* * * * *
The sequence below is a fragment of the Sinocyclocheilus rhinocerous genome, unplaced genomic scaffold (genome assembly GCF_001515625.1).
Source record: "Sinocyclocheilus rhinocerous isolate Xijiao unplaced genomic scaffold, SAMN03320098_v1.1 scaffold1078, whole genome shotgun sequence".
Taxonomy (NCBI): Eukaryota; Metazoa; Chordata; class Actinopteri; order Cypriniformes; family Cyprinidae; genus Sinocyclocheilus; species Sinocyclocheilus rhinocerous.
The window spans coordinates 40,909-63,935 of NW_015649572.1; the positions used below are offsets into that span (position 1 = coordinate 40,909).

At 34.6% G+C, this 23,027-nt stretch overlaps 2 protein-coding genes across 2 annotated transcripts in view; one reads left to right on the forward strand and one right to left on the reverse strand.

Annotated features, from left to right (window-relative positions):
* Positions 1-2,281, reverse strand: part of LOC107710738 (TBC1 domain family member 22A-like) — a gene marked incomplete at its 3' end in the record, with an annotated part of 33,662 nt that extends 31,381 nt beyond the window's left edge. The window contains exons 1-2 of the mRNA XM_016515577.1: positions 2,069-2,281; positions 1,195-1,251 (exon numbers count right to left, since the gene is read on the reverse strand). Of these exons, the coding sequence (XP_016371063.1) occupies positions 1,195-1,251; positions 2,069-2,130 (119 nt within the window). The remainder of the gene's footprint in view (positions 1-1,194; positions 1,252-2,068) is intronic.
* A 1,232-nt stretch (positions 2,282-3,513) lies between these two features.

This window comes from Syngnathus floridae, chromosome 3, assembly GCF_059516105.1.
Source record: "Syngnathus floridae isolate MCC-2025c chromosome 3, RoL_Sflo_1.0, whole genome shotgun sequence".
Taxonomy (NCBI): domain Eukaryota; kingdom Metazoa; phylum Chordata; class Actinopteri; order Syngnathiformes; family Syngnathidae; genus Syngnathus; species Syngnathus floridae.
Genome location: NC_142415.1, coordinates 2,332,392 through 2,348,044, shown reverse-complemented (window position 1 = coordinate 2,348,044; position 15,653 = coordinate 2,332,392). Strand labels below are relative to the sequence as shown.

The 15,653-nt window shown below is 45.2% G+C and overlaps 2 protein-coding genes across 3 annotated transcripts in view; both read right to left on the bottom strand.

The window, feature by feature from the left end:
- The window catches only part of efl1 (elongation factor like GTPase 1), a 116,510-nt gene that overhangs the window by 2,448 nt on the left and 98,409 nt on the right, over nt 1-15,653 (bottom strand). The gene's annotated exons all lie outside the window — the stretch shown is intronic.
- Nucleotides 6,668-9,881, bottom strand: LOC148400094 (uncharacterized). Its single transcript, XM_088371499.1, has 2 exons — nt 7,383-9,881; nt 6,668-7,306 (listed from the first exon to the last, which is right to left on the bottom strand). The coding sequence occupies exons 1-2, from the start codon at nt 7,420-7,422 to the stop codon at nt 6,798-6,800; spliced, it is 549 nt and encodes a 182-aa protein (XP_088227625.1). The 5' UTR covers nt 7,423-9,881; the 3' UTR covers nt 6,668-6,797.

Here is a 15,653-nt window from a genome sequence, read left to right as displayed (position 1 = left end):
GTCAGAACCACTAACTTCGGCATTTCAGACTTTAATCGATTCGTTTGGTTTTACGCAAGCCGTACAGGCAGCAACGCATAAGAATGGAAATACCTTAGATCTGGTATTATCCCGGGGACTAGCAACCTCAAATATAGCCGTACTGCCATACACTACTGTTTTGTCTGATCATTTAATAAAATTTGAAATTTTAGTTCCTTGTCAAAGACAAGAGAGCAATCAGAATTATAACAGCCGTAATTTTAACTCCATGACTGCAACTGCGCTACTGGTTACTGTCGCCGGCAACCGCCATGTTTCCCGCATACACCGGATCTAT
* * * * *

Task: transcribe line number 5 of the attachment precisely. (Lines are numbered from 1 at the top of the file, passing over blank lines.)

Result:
At 34.6% G+C, this 23,027-nt stretch overlaps 2 protein-coding genes across 2 annotated transcripts in view; one reads left to right on the forward strand and one right to left on the reverse strand.